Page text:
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486 RISING TO THE CHALLENGE competitiveness of the U.S. and other nations in a 21st century global economy. Yet despite the significant investments in such parks, there has been little rigorous study of which practices work best or to precisely quantify their economic impact. As a result, there is no systematic framework to understand the dynamic interactions among the various stakeholders and participants in research parks and the outcomes that result.229 To advance that understanding, the National Academies’ Board on Science, Technology, and Economic Policy (STEP) made research parks a major area of focus in its study of comparative innovation policy. The major policy findings from the examination of research parks around the world are summarized below. • Successful research parks tend to have a large research university or national laboratory at the core and support a critical mass of highly trained knowledge workers. • Strong public-private partnerships among government, corporations, universities, and national laboratories are increasingly important to the success of research parks. • There is ample evidence that public investment in research parks have a high “spillover” effect in terms of attracting corporate investment, creating jobs, and forming new companies, although more work must be done to measure such impact with precision. • Public financial and policy support must be sustained over the long- term if research parks are to win support from corporate investors. Given the long-time horizons of major corporate research programs, public commitment must be viewed as reliable. • Research parks must be viewed as much more than real estate projects if they are to be catalysts of regional innovation. Successful parks not only offer corporations access to first-rate public research institutions and talent, but also valuable services such as low-cost shared laboratory and prototyping facilities, small-business incubators, advice on intellectual property, and assistance in raising early-stage capital. • Successful research parks outside of the U.S. tend to benefit from strong government-supported programs to promote applied research as well as basic research. • There is substantial room for improvement in the flow of research from universities and national laboratories to the commercial sector. This is especially true in nations such as China, India, Japan, and some nations in Europe, where academic cultures traditionally have not encouraged 229 See Phillip H. Phan, Donald S. Siegel, and Mike Wright, “Science Parks and Incubators: Observations, Synthesis and Future Research,” Journal of Business Venturing, 20(2): 165-182, March 2005.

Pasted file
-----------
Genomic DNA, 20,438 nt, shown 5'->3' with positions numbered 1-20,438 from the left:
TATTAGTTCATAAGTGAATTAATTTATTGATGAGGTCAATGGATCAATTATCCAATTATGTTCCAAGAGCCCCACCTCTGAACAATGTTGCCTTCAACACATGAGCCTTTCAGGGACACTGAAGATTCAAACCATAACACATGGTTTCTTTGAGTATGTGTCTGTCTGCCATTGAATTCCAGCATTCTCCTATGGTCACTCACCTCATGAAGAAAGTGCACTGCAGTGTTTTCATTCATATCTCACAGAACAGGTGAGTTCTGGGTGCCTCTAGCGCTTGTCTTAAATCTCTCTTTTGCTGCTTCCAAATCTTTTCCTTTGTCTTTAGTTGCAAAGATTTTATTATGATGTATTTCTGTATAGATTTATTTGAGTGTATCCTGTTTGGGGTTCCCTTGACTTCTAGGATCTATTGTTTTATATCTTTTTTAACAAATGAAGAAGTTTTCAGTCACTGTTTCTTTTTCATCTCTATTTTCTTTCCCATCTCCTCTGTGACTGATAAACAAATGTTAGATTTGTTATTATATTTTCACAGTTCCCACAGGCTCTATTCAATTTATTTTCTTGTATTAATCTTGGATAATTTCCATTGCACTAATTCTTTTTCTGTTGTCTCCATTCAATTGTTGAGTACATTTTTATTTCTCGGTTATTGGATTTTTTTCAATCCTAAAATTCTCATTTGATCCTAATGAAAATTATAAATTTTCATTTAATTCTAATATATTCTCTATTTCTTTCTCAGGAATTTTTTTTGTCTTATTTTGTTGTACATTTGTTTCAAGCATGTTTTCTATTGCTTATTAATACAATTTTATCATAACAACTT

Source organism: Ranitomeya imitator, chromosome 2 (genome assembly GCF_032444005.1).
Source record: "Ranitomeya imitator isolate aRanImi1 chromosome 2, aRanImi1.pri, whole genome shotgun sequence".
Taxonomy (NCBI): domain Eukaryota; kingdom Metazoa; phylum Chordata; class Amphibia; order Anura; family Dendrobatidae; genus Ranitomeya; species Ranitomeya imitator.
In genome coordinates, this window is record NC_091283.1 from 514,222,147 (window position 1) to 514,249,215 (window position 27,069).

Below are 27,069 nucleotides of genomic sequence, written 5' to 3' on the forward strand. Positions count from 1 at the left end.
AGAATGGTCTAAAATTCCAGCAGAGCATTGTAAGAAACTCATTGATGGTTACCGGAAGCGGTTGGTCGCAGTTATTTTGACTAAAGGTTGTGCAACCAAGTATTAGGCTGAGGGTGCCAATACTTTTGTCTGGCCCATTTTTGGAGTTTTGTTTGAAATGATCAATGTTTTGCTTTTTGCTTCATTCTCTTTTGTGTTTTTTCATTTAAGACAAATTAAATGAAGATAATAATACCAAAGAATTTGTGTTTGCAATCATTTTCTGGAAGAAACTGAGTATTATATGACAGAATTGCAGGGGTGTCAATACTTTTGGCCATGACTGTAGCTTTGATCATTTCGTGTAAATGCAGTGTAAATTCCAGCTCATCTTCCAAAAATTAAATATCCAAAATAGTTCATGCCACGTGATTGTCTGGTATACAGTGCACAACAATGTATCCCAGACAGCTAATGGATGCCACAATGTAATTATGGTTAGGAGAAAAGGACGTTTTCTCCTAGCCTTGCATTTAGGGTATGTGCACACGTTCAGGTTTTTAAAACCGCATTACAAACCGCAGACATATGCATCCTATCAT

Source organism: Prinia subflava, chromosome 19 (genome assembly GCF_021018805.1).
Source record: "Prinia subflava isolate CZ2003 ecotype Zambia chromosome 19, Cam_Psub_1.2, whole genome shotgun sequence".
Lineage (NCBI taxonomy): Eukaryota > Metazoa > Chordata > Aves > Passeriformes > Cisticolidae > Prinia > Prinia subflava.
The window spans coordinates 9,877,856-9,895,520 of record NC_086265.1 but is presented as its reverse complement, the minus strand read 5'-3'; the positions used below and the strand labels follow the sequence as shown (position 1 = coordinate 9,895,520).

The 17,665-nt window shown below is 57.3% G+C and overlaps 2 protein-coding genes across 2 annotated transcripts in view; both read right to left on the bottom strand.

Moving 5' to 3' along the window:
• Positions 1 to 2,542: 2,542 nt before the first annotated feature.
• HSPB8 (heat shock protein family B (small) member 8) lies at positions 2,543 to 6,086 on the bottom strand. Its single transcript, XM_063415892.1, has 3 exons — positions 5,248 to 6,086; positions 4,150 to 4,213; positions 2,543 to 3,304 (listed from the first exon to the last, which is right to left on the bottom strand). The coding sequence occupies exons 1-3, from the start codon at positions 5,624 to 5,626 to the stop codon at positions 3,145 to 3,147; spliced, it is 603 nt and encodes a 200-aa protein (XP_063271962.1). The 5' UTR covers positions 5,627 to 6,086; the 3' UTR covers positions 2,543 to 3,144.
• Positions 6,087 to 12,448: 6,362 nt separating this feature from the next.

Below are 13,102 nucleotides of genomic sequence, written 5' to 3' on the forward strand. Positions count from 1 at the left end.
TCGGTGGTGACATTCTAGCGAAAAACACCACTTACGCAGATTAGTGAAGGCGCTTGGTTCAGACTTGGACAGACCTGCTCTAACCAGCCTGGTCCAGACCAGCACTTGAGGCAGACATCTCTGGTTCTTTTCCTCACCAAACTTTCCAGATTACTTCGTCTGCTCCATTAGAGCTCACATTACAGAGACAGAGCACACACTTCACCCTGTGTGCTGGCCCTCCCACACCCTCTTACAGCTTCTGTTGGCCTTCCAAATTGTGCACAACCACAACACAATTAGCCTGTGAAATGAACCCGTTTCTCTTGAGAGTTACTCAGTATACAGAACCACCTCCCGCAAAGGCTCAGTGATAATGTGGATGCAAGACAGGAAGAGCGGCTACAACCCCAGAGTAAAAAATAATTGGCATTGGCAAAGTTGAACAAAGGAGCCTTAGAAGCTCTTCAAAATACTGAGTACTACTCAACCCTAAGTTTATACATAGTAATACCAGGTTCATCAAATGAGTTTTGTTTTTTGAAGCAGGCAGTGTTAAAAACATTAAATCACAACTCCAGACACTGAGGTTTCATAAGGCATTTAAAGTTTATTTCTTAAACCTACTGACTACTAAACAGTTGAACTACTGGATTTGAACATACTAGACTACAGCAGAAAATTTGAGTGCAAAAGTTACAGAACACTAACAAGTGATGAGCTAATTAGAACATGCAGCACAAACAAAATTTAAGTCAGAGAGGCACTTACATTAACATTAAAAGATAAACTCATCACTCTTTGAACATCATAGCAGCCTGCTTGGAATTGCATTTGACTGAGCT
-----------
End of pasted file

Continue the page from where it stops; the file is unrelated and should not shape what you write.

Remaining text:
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CLUSTERS AND REGIONAL INITIATIVES 487 entrepreneurialism, but also in the United States. Greater incentives and reform of technology-transfer policies may be required. IN CLOSING As we have seen, both advanced and emerging economies are making significant investments and promulgating polices to encourage cluster development as a way to maximize their investments in research and development. This chapter has explored several ways in which U.S. states and regions as diverse as Michigan, New York, West Virginia, and South Carolina are rising to the challenge by developing regional innovation clusters and new types of science and research parks. In many cases, these regional initiatives leverage federal investments to achieve scale. In recent years, federal policies have also sought to develop a more integrated approach to supporting regional efforts. Given that innovation clusters typically coalesce over many years, a key issue is whether these initiatives will benefit from steady commitment over the long term.

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APPENDIXES